NOIPolls and EpiAFRIC have worked together to conduct a rapid poll on cardiovascular disease among Nigerians. Using a questionnaire jointly designed by
EpiAFRIC and NOIPolls, we collected data from 1,000 Nigerians sampled in a way that reflects the population of the country.
The objective of the poll was to estimate the exposure of a sample of Nigerians to known risk factors for CVD.
We looked at three of these risk factors, namely hypertension (high blood pressure), extra weight (overweight or obesity) and smoking (cigarettes and/or other forms of tobacco). They can be reduced by a healthy life style that includes healthy eating, exercising and avoiding tobacco.
Our joint findings were:

  • Although 48% of respondents were aware of cardiovascular disease, only 23% were concerned personally about being at risk of CVD.
  • Most respondents (67%) said that they had checked their blood pressure in the last 1 year and the vast majority of them (82%) reported that the result had been normal. Of those that checked, six percent reported a high blood pressure level in the last year. 
  • Almost half of all respondents (48%) self-reported as either overweight or obese.
  • Seven percent of respondents reported that they smoke; more men (10%) than women (4%). The North East region had the highest proportion of self-reported smokers (11%) as well as the highest average number of cigarettes per day (18). Young people between 18-21 years had the highest proportion of smokers (21%).
  • Of all the respondents, 56% reported that they had undertaken planned physical exercise in the last week. Of those that did report exercise, 54% did less than 1 hour of planned exercise. This is less than the 2.5 hours of moderate exercise or 75 minutes of vigorous exercise recommended by the World Health Organization (WHO). In summary, 87% of respondents had either not exercised enough or had not exercised at all in the week preceding the poll.

What it means for you!

Our poll suggests that we have to be more aware of the life style choices that we make which increase our risk for cardiovascular disease. These findings suggest that a high proportion of Nigerians are overweight and we do not exercise enough. While the poll may suggest relatively low levels of smoking, given the contribution of smoking as a risk factor for CVD and cancer, quitting has to remain a priority. Regularly checking your blood pressure to identify and treat hypertension is critical in reducing the risks of CVD. In designing programmes to tackle these issues, targeting groups with higher risk, such as men and people in the North East when addressing smoking, should be considered.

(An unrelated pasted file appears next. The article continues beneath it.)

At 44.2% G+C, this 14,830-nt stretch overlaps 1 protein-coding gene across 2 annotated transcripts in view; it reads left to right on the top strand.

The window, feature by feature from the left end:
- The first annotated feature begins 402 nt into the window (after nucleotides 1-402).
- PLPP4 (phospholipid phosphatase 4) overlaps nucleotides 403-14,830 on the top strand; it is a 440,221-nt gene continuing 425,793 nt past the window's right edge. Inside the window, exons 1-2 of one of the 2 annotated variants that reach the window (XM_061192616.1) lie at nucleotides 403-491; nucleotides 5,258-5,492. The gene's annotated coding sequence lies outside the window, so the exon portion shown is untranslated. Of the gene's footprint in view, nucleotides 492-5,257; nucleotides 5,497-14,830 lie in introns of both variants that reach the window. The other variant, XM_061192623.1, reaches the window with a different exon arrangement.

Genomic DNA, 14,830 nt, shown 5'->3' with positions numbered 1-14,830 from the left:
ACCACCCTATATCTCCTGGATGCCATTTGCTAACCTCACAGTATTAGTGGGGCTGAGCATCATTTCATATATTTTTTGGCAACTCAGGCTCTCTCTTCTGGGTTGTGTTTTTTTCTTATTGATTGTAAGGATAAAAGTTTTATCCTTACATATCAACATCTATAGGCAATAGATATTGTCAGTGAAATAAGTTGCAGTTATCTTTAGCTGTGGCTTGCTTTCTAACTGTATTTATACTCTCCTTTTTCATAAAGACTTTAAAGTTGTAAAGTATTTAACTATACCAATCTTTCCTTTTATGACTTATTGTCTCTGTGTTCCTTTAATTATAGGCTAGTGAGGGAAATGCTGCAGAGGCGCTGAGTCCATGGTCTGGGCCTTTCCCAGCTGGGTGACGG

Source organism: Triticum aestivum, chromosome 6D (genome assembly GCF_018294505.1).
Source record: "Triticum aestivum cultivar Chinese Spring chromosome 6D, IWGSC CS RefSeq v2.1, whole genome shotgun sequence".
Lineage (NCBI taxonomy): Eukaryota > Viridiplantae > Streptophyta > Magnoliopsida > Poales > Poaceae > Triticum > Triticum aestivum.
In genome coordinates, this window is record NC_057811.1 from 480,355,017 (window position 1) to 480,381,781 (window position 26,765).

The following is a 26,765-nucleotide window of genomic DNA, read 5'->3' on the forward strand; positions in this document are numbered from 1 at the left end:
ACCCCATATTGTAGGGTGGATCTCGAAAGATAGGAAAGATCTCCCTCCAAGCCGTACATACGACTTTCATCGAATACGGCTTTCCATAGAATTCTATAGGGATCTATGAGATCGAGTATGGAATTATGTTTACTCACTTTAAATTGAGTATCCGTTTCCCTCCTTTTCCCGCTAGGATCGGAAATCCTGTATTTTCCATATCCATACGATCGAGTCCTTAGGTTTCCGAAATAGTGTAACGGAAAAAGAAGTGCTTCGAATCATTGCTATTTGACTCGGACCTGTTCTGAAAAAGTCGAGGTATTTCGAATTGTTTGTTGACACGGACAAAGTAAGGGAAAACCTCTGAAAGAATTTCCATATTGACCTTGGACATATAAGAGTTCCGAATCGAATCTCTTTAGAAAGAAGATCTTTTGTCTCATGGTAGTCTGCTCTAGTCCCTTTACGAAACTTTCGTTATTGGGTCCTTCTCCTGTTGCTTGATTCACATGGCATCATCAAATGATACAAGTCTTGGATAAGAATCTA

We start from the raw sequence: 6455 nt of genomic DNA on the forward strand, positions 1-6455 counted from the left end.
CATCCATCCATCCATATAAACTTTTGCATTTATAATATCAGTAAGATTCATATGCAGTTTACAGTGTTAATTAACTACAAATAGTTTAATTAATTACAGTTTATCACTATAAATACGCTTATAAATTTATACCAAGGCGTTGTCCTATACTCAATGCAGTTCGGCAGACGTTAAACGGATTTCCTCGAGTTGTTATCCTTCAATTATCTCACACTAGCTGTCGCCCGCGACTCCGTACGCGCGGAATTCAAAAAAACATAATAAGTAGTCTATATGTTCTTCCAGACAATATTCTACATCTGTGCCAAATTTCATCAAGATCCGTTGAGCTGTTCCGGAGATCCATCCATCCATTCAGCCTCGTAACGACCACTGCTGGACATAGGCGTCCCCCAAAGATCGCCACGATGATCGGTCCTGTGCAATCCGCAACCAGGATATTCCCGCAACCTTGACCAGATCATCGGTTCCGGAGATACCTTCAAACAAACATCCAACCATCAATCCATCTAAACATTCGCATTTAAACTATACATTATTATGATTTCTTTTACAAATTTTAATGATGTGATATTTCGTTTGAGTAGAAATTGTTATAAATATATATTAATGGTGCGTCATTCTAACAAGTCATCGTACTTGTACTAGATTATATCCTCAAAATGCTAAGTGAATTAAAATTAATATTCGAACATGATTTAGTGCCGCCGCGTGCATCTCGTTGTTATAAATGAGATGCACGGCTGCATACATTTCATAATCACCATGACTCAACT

We are conscious that participants in this poll, like all self-reported surveys may have under-reported socially unacceptable behavior or been unable to recall key relevant information. For instance, the low proportion of respondents with high blood pressure is probably an underestimate as most other studies, in which blood pressure has actually been measured have shown a prevalence of 3040% among Nigerians.
Tackling cardiovascular disease among Nigerians, will require at an individual level, education on maintaining healthy weight by means of diet and exercise, maintaining a normal blood pressure level, and avoiding smoking. At a population level, exploring the influence of the alcohol, tobacco and food industry, on population behaviour and identifying possible policy levers to address them, as has been done elsewhere, are essential.
Putting these in place will help ensure that the tragedy of sudden deaths from cardiovascular disease will be something fewer Nigerian families suffer in the future.


Never doubt that a small group of thoughtful committed people can change the world; indeed it is the only thing that ever has…Margaret Mead